Simply mix water with the supplied ‘magic crystals’, load the gun and you’re ready to go. However, the “magic crystals” turned out to be calcium carbide, a dangerous substance that turns into a highly flammable gas when water hits it. Each time the Austin Magic Pistol was fired, an explosion occurred at the rear of the gun.
How our grandparents survived shooting ping pong balls launched by chemical explosions, we will never know.
seven scary crawlers
They may have been dangerous, but this entry must have been fun for the kids to create. In 1964, Mattel introduced the Thingmaker. It was so popular that they released 15 different sets. The set that the internet seems to have the most nostalgia for is the Creepy Crawlers.
The Thingmaker had an oven with an internal heating element that reached 400°F (204°C). The “things” were made by injecting a Mattel chemical called Plasti-Goop into the die-cast metal molds and heating them. However, by 1973 toy safety regulations had become a bit stricter and the Thingmaker, which heated to high temperatures and used a fuming chemical fluid, disappeared from store shelves.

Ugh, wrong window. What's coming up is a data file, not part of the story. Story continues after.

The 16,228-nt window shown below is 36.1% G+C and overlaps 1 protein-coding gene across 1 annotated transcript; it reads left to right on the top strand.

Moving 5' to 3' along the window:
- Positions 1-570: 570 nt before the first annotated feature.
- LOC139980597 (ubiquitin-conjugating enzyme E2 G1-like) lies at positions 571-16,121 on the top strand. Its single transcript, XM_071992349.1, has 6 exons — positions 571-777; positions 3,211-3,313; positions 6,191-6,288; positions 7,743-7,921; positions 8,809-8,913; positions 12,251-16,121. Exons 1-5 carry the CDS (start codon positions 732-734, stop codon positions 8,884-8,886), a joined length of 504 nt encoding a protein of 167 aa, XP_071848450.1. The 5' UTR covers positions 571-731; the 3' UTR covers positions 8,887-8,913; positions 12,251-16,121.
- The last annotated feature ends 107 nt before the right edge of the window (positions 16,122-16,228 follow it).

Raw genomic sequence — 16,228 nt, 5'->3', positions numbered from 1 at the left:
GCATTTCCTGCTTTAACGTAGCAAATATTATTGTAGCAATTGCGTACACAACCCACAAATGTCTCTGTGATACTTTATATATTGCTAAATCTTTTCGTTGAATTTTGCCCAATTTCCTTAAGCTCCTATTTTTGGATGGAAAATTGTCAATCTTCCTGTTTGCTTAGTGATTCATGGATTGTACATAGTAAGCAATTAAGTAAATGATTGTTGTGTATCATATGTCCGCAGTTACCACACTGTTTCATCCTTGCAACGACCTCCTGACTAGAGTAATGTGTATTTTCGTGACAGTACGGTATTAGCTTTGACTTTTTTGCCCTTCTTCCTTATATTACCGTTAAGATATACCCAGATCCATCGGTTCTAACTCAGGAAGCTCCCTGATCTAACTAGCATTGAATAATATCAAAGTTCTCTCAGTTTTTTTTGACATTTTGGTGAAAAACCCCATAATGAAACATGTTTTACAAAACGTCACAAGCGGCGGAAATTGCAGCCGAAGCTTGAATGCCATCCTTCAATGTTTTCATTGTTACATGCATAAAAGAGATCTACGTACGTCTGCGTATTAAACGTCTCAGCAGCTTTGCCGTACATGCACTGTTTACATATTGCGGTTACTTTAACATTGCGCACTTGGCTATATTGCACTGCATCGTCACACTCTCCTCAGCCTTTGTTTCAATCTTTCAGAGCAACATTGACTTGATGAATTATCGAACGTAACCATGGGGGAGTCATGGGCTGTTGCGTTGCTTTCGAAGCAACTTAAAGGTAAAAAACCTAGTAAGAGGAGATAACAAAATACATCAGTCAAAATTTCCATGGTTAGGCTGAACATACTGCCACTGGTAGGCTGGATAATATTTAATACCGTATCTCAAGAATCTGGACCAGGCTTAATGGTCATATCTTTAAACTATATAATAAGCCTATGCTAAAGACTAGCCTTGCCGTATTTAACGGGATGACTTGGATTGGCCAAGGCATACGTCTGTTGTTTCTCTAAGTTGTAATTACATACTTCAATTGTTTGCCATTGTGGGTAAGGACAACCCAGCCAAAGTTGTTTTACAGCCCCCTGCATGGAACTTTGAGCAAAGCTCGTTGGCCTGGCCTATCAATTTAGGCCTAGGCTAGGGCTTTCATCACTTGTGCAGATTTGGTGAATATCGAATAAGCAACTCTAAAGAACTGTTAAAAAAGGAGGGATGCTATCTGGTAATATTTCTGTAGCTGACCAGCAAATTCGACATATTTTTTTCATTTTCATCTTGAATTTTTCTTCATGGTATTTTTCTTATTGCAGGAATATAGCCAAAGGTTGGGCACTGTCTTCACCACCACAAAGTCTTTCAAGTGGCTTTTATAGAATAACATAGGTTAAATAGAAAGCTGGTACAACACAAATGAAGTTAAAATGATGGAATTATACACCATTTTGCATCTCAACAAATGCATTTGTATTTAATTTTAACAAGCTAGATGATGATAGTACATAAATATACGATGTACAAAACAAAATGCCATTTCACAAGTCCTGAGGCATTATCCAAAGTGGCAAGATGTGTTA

In an attempt to revive the beloved toy, Mattel recently tested a version using a 3D printer, but unfortunately it never made it to market.
6 six fingers
This entry was marketed to children who wanted a sixth finger that wrote and fired a variety of objects, including bombs, missiles, and messages. Created by Topper Toys, it didn’t have the most appealing design, but kids could wear the toy for fun, because it’s not fun to have another finger on your hand. And the TV commercial even asked how we got along with just five!
Designed in the 1960s by Deluxe Reading, a toymaker based in Elizabeth, NJ. It produced toys under several brands, including Topper Toys. On its own, the things the Sixfinger does aren’t terribly impressive – anyone can use a pen, right? Or play with a cap gun or other toy gun. But combine that with an extra odd-looking finger held between the thumb and forefinger, and it’s a winner, winner chicken dinner!
5 Zero-M Sonic Blaster
Here we go again with Mattel. Mattel’s sonic blaster bazooka gun was what every budding secret agent needed in their life. It was a 34-inch-long (86 centimeters) blaster that fired hand-pumped compressed air at decibels so high it caused lifelong hearing damage.
You can still see the vintage ad on YouTube today. The ad features a young Kurt Russell, wearily walking through a black-and-white world where he must shoot his gun at piles of leaves and wind chimes to survive.